The toxic effects of subjective wellbeing and potential tonics.

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Author: Sarah Atkinson
Date: Nov. 2021
From: Social Science & Medicine(Vol. 288)
Publisher: Elsevier Science Publishers
Document Type: Report; Brief article
Length: 252 words

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Abstract :

Keywords Wellbeing; Collective; Inequality; Sustainability; Generational; Relational Highlights * The dominant understanding of subjective wellbeing creates negative consequences. * Direct effects reduce wellbeing; indirect effects neglect importance issues. * This dominant approach reflects and supports a political economy of soft capitalism. * Centring the relational, social and interdependent fails to gain policy traction. * Struggling to reframe subjective wellbeing is an ethical imperative. Abstract The paper offers a provocation to the geographies of health in relation to one of our governing concepts, that of wellbeing. The paper brings together government survey data from the United Kingdom with other published research into a critical argument that the dominant ways of conceptualising and practising subjective wellbeing have become toxic and harmful to wellbeing outcomes. The paper argues that a 'hyper-individualised and thwarted self' and 'supermarket model' of social resources for individual wellbeing underpins the contemporary dominant understanding of subjective wellbeing. This approach neglects wider spatial and temporal considerations such as inequality, inter-generationality and sustainability, and the rise of wellbeing as a technology of soft capitalism. The paper discusses the potential for relational approaches from the social sciences to provide a more 'wholesome tonic' to current understandings of subjective wellbeing that might rehabilitate its capability to do helpful rather than harmful work and argues for an ethical obligation to sustain critical engagement. Author Affiliation: Durham University, Department of Geography and Institute for Medical Humanities, Lower Mountjoy, Durham, DH1 3LE, United Kingdom Article History: Revised 13 May 2020; Accepted 29 May 2020 Byline: Sarah Atkinson [s.j.atkinson@durham.ac.uk]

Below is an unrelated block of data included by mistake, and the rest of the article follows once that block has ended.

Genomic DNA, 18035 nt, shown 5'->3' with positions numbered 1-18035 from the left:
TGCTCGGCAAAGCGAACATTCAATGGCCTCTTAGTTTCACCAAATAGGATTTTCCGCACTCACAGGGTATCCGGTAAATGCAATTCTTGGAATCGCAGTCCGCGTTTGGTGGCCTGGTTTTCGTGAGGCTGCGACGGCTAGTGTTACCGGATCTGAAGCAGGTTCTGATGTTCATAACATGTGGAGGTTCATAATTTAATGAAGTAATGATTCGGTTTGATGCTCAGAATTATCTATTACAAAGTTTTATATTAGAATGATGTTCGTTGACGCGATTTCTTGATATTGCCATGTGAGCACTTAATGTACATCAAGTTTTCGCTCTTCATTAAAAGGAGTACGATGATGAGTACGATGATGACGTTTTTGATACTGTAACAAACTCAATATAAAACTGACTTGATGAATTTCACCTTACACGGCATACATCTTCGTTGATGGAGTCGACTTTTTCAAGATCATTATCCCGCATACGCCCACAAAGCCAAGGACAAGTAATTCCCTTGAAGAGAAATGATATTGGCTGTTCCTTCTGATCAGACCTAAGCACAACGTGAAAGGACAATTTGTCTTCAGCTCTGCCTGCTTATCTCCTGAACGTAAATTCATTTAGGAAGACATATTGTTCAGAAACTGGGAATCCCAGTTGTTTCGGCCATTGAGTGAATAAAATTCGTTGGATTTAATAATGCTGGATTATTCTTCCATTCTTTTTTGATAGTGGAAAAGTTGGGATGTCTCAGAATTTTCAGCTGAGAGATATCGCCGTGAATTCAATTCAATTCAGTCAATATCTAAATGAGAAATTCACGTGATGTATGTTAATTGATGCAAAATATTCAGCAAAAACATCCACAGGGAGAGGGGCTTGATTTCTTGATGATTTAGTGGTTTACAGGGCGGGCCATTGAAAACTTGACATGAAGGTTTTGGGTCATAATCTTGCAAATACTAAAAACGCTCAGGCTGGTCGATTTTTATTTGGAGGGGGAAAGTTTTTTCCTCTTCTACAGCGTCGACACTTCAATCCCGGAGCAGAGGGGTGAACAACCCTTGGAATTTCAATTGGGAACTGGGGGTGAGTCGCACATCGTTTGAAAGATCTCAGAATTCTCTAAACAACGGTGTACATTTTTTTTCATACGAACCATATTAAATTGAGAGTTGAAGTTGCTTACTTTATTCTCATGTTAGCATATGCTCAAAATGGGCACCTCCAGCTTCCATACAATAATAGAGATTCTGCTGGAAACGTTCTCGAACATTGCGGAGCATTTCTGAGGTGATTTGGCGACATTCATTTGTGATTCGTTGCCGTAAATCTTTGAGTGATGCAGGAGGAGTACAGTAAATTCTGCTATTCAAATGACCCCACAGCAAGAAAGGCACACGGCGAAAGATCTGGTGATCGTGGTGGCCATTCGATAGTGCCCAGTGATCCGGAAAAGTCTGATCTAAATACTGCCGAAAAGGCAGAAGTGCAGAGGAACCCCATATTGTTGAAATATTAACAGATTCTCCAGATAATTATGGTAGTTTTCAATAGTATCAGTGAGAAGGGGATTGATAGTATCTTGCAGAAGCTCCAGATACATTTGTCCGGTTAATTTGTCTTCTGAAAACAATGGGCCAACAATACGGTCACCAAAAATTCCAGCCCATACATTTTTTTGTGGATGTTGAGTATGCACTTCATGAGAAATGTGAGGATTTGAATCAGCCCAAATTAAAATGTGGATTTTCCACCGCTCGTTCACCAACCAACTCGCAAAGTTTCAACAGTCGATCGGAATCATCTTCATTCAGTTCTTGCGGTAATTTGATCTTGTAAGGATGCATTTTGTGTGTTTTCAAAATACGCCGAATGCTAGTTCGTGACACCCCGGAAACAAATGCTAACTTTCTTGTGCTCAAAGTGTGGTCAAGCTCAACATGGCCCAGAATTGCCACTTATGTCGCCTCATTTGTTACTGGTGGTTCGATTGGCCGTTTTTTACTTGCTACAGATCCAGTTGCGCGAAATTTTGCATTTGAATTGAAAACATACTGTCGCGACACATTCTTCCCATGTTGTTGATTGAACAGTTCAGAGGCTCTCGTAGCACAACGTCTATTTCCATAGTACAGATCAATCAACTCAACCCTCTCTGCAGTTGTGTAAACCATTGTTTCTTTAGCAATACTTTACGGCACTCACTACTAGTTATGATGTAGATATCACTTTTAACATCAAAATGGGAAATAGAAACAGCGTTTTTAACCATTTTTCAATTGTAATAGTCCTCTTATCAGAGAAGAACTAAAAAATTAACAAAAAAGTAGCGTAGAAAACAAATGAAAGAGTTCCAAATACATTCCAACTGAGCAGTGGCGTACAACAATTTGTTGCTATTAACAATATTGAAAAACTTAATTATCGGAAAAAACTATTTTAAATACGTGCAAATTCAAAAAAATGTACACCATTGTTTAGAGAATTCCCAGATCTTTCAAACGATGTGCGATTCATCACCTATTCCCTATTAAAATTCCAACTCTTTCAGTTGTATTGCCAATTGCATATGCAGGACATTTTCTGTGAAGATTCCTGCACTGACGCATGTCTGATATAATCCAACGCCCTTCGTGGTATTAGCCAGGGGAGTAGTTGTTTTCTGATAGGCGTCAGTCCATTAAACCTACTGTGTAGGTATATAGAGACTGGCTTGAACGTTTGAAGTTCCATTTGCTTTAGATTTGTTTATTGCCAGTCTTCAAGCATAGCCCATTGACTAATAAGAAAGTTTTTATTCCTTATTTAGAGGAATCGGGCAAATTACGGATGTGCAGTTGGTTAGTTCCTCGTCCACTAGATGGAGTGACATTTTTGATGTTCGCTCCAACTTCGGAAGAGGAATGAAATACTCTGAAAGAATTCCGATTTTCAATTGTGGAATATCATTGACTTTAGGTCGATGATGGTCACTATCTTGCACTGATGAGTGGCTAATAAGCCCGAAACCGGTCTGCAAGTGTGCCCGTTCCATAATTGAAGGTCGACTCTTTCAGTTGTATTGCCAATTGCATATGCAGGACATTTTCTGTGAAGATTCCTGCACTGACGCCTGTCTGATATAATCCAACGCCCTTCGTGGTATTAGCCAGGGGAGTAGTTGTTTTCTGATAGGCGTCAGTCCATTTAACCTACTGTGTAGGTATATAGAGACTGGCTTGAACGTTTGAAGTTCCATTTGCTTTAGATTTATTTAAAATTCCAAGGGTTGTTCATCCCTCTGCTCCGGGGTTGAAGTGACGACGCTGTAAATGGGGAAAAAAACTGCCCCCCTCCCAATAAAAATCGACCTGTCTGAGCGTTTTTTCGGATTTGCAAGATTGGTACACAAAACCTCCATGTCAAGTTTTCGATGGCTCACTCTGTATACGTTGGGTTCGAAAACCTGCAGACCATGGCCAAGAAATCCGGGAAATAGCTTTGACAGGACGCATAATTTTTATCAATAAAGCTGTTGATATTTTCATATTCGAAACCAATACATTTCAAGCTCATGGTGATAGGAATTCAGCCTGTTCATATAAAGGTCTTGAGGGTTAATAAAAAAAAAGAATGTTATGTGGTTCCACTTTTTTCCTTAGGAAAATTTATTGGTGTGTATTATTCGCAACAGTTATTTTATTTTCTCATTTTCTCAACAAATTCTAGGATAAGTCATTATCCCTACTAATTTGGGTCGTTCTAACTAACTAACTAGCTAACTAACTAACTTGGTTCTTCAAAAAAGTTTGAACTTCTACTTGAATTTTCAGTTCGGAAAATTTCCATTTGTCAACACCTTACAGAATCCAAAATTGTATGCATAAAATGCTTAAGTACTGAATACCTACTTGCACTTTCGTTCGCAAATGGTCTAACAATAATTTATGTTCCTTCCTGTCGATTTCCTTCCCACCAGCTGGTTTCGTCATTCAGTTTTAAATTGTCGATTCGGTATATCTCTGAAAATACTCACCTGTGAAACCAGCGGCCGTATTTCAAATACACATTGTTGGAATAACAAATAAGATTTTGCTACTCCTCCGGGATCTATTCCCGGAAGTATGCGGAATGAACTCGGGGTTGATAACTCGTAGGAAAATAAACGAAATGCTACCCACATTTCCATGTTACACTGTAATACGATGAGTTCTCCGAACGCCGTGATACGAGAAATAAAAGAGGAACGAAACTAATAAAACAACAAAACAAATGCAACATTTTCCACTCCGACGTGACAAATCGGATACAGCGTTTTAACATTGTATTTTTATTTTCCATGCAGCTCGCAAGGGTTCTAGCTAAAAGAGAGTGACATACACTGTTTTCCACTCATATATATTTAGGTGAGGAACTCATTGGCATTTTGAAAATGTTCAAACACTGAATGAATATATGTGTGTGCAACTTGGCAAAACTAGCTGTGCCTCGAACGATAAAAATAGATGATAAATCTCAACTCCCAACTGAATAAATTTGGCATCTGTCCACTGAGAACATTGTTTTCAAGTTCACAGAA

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Gale Document Number: GALE|A679455820